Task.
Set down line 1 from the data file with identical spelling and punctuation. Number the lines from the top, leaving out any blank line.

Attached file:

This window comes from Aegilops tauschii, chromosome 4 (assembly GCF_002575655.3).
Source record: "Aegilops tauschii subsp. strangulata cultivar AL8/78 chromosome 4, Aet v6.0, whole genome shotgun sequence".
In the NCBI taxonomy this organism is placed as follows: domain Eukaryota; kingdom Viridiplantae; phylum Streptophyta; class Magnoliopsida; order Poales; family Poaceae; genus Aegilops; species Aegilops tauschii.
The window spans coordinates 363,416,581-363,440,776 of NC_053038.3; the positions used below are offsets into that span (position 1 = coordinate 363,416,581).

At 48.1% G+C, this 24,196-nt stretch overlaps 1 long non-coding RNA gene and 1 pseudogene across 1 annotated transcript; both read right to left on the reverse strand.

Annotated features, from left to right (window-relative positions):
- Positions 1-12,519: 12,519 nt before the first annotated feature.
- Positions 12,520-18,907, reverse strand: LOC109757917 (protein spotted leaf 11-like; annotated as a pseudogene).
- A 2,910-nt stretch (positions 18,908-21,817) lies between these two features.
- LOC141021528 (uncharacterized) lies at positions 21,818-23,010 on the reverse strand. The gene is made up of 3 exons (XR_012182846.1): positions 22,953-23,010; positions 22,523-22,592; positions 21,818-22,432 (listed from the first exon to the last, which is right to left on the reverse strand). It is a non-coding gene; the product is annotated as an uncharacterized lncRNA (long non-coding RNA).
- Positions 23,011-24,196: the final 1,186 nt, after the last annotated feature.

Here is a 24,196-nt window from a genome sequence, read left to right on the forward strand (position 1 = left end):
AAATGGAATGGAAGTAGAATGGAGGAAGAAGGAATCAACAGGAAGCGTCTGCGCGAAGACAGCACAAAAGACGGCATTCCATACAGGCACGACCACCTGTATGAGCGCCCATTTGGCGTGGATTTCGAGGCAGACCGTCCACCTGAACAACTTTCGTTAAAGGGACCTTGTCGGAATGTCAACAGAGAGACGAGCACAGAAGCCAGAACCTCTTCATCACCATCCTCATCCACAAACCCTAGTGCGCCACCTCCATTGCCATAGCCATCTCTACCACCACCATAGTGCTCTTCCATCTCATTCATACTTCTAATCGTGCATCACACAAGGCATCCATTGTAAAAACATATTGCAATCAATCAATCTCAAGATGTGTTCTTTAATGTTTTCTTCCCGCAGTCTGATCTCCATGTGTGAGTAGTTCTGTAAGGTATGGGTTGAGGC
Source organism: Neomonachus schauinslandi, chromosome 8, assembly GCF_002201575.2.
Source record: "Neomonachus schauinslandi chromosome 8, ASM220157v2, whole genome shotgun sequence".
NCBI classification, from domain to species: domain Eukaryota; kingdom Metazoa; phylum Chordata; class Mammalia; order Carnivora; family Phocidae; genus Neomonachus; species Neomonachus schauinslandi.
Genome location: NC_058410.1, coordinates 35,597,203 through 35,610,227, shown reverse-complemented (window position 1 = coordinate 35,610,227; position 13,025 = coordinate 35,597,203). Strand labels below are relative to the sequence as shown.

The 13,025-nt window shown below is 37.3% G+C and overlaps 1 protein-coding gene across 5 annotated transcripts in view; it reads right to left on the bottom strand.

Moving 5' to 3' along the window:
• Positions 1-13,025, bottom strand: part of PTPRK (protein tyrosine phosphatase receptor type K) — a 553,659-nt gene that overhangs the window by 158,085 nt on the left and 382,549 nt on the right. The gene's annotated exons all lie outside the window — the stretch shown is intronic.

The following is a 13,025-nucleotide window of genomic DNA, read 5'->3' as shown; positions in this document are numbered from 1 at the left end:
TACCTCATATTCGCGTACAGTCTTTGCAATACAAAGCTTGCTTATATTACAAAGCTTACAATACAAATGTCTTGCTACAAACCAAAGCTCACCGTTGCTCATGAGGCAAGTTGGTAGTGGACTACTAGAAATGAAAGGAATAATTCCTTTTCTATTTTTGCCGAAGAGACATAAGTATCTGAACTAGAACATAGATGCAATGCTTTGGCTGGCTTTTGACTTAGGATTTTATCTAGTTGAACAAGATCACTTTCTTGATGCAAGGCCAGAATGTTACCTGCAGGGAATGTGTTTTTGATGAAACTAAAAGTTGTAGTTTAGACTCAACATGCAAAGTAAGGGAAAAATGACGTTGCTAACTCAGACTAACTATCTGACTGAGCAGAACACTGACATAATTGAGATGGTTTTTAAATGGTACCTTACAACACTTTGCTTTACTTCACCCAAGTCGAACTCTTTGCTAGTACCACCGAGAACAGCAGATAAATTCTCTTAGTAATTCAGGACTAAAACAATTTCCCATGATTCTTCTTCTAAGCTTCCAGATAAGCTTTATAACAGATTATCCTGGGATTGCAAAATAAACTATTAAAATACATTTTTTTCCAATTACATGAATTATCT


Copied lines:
This window comes from Aegilops tauschii, chromosome 4 (assembly GCF_002575655.3).